The last 15 to 20 minutes of each workshop is devoted to answering questions. Those participating via the internet can submit questions throughout the call; those participating by phone, queue up and ask their questions. If a question isn’t answered, participants are told to send their questions to CancerCare who then gets them an answer.
The amount of time to plan these sessions varies but it usually takes a few months.
“One of the real benefits of this model for education is that while we have to secure physicians or speakers to talk at these sessions, we don’t ask them to travel, we don’t ask them to give up their weekend. All they need to do is sit in their office and have access to a phone,” said Brian.
The Connect Education Workshops are available to anyone in the USA and outside the USA.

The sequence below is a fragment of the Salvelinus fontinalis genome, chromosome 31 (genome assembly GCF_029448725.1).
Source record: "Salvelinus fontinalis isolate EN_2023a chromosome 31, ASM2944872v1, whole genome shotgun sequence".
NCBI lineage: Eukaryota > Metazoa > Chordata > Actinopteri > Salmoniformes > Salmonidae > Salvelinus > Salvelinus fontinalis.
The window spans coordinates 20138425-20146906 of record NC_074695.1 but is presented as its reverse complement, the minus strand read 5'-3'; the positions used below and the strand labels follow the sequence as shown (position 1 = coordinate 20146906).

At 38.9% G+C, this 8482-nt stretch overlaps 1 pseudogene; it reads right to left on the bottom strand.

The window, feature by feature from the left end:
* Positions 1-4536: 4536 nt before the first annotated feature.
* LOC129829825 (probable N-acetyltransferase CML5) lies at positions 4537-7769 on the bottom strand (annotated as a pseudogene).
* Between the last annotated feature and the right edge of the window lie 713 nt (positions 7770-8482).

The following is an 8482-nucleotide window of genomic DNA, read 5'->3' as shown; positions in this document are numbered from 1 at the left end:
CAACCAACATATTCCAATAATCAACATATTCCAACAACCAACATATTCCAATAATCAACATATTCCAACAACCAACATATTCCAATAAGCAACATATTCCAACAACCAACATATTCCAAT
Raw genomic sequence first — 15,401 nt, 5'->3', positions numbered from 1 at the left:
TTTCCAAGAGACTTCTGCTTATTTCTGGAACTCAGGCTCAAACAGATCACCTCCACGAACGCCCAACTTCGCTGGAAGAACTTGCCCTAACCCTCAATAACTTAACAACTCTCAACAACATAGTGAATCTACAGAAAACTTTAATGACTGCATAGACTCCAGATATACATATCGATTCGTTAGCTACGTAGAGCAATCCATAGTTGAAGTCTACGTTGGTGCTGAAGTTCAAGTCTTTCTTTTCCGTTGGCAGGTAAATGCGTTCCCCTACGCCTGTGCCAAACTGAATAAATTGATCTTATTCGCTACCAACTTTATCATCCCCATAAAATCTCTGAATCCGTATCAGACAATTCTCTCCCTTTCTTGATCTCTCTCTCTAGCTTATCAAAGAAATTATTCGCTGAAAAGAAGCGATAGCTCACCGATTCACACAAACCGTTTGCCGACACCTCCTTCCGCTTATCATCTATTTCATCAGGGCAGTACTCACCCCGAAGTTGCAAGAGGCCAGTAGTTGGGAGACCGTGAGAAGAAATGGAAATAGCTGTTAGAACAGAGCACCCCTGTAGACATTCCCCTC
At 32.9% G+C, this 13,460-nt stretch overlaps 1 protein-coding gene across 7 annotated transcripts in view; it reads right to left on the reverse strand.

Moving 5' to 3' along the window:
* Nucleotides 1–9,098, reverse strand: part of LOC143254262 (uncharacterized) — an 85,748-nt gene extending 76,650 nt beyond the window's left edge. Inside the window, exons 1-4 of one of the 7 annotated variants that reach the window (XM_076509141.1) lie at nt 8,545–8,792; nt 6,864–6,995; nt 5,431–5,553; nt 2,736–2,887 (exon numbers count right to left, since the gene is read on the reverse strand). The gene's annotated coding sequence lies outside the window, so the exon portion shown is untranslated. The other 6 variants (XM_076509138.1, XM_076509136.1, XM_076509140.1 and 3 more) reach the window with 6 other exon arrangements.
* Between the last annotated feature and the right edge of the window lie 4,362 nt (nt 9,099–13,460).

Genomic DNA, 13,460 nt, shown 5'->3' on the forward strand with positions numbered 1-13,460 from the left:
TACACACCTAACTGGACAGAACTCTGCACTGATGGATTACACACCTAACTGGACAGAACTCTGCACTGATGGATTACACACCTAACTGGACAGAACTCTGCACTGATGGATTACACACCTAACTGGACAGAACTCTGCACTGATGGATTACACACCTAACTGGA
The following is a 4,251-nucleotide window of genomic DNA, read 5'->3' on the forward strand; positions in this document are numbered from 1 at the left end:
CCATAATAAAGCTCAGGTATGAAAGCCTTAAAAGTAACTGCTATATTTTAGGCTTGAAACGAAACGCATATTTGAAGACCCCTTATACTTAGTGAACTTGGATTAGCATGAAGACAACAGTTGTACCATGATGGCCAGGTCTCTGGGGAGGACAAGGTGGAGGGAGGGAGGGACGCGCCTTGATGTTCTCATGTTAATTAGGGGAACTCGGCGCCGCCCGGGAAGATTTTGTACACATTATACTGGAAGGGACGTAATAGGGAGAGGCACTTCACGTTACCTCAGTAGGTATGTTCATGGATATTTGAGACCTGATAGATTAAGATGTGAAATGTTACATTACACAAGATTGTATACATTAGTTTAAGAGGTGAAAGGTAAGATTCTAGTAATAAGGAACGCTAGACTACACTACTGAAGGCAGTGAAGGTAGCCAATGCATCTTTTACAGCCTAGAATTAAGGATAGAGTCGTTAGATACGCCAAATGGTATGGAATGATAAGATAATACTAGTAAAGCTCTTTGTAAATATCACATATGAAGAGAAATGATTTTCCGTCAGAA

“Anybody can dial in. So last year we had participants from 40 countries including Australia, Austria, South Africa, Saudi Arabia and Jordan,” he said.
Once the session is over, it is archived so anyone who missed it can still listen to what was presented. Sessions are available on the organisation’s website as well as through iTunes.
In addition to the counselling services, educational workshops and financial assistance, CancerCare also hosts a variety of support groups that are available via phone, online and in person. Each telephone support group runs three times a year and lasts for 12 weeks. Those wishing to participate have to register ahead of time as the number of participants varies based on the group topic and format. At the end of the 12 weeks if a participant is still in need of support, they may be able to participate in the next support group if there is no waiting list, or they can transition to an online support group or CancerCare helps them find a different service in their local community.
Currently, CancerCare has five telephone support groups for patients and two for caregivers and loved ones. Each telephone support group session lasts one hour.